how can i say this without getting hate mail. STOP!!! just stop. just send the kid back and just stop. this isnt a fucking experiement. this isnt something we can 'try out' and hope that it turns out ok. this is NOT a toy, a piece of property that can be fixed. This is a human with spiritual energy – and the ability to read and understand MUCH more than people can give him credit for. Do these parents really believe that thier child wont grow up and wonder why grandpa wont look at him in his face? Do they really thing they can avoid going to grandpa's house for the next 10 years? the next 20 years? and when/if they do – how dare they assume that it is ok to put all of that energy on to that child as if he can handle it! I repeat – potential TRA parents: this is not about you! This is about a child who you supposedly love and want to protect. Do all of us adult TRA's a favor and just stop and check yourself! damn! and as John in Struggle for Identity says  ask yourself – WHY are you adopting this child? What are your motivations? "Is it to raise a child to make him white? Or [are you adopting a child] to raise a strong, culturally connected individual of color that is going to help liberate thier people. . . ?"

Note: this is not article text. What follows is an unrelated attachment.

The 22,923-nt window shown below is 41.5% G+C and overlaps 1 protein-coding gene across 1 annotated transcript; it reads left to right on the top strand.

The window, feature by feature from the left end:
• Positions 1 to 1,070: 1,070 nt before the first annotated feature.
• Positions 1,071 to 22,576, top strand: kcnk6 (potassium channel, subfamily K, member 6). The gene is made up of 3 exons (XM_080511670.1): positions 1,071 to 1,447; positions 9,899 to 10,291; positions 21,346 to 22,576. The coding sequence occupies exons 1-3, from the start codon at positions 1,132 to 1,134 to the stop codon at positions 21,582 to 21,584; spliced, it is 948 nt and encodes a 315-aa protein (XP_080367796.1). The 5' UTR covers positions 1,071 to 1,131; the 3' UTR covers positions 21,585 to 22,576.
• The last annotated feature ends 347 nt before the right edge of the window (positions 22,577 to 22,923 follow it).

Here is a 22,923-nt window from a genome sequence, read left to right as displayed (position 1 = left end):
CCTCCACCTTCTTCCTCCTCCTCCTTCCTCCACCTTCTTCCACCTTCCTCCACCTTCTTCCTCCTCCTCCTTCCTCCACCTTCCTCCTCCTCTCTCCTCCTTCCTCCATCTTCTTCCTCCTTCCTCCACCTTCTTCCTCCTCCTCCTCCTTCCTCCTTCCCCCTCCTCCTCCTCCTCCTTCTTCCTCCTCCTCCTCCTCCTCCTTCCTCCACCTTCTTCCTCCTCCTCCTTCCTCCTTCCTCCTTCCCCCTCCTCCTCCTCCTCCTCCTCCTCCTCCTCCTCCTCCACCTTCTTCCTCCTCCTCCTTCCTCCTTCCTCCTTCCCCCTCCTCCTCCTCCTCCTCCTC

Let me also add a comment that with the explosion of TRA blogs, TRA parent blogs, email lists, essays, etc.. how much more I have seen potential TRA parents attempt to invalidate or completely silence the anger that comes from adult TRA's who are just finding the language to articulate their experiences. It is written off as bitterness, or as 'not the way it has to be because we are some of the good parents' or 'with all the resources today… blah blah blah blah… I'm so tired of this arrogance that assumes to know better than the people who have lived the experiement of so-called 'coloblindness'.